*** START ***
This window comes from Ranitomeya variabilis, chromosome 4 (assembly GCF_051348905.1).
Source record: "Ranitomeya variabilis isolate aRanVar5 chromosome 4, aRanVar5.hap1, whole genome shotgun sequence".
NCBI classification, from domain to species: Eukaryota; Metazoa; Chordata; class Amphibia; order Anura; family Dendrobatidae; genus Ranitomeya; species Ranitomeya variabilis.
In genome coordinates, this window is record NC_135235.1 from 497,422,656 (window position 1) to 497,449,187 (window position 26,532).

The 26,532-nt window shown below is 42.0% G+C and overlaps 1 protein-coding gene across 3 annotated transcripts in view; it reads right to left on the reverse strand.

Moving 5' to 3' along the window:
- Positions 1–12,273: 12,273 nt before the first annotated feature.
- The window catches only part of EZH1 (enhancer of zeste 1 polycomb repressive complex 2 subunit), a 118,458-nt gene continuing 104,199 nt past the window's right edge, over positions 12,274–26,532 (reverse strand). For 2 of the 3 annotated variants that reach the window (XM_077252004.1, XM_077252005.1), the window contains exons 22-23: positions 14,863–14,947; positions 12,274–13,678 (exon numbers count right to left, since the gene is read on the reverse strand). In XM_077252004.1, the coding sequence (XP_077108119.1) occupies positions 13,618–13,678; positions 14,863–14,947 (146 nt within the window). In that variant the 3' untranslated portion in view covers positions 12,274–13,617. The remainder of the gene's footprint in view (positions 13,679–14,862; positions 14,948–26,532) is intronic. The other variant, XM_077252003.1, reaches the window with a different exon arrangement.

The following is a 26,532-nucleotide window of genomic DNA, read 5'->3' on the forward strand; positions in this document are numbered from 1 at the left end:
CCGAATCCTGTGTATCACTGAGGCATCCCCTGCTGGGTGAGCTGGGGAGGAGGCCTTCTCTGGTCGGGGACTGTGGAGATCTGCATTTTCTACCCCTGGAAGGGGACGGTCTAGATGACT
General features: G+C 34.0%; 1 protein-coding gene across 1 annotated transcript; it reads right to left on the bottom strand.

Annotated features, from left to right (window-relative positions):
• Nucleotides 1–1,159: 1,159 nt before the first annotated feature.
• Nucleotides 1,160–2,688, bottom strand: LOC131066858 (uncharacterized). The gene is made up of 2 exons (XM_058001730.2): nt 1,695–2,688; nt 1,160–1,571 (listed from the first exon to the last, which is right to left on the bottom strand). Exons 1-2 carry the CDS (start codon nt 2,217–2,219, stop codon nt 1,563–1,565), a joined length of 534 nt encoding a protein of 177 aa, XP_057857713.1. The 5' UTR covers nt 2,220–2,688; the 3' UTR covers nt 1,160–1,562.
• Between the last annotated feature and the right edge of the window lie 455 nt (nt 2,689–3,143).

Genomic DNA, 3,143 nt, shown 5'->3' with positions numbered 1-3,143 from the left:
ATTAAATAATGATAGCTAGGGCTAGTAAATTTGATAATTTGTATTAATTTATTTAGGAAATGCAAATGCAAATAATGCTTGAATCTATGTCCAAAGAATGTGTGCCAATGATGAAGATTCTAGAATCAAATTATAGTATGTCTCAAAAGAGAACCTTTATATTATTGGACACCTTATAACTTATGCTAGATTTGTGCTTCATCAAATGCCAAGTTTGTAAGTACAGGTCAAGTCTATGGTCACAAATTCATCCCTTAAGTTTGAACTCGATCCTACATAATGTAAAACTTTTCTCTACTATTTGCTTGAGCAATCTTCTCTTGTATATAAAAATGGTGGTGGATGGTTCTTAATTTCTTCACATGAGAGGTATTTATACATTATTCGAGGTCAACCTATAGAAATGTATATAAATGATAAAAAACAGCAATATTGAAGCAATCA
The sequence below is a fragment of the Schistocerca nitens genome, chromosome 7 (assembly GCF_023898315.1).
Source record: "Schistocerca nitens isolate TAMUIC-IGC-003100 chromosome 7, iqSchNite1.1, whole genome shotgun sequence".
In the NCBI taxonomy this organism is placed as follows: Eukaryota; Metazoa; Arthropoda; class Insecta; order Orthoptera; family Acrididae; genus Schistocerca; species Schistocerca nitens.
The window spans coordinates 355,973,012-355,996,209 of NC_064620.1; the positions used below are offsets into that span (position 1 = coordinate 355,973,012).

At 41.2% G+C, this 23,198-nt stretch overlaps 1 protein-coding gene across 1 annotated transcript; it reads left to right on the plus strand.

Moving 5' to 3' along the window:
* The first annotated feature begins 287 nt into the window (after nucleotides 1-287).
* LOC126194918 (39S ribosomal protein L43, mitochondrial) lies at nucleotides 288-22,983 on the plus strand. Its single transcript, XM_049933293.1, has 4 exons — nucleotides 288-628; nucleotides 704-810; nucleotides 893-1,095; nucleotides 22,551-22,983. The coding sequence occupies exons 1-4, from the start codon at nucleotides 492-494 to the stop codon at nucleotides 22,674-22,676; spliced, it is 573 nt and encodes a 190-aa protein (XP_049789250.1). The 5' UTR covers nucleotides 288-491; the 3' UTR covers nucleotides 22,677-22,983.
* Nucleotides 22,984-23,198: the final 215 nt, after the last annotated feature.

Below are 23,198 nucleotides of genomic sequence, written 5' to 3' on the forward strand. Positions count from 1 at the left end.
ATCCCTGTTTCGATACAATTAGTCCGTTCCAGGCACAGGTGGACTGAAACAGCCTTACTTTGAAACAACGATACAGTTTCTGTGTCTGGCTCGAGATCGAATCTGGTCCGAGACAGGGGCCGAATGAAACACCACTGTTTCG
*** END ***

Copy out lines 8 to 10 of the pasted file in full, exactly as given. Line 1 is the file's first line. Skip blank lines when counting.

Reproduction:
- The window catches only part of EZH1 (enhancer of zeste 1 polycomb repressive complex 2 subunit), a 118,458-nt gene continuing 104,199 nt past the window's right edge, over positions 12,274–26,532 (reverse strand). For 2 of the 3 annotated variants that reach the window (XM_077252004.1, XM_077252005.1), the window contains exons 22-23: positions 14,863–14,947; positions 12,274–13,678 (exon numbers count right to left, since the gene is read on the reverse strand). In XM_077252004.1, the coding sequence (XP_077108119.1) occupies positions 13,618–13,678; positions 14,863–14,947 (146 nt within the window). In that variant the 3' untranslated portion in view covers positions 12,274–13,617. The remainder of the gene's footprint in view (positions 13,679–14,862; positions 14,948–26,532) is intronic. The other variant, XM_077252003.1, reaches the window with a different exon arrangement.

The following is a 26,532-nucleotide window of genomic DNA, read 5'->3' on the forward strand; positions in this document are numbered from 1 at the left end:
CCGAATCCTGTGTATCACTGAGGCATCCCCTGCTGGGTGAGCTGGGGAGGAGGCCTTCTCTGGTCGGGGACTGTGGAGATCTGCATTTTCTACCCCTGGAAGGGGACGGTCTAGATGACT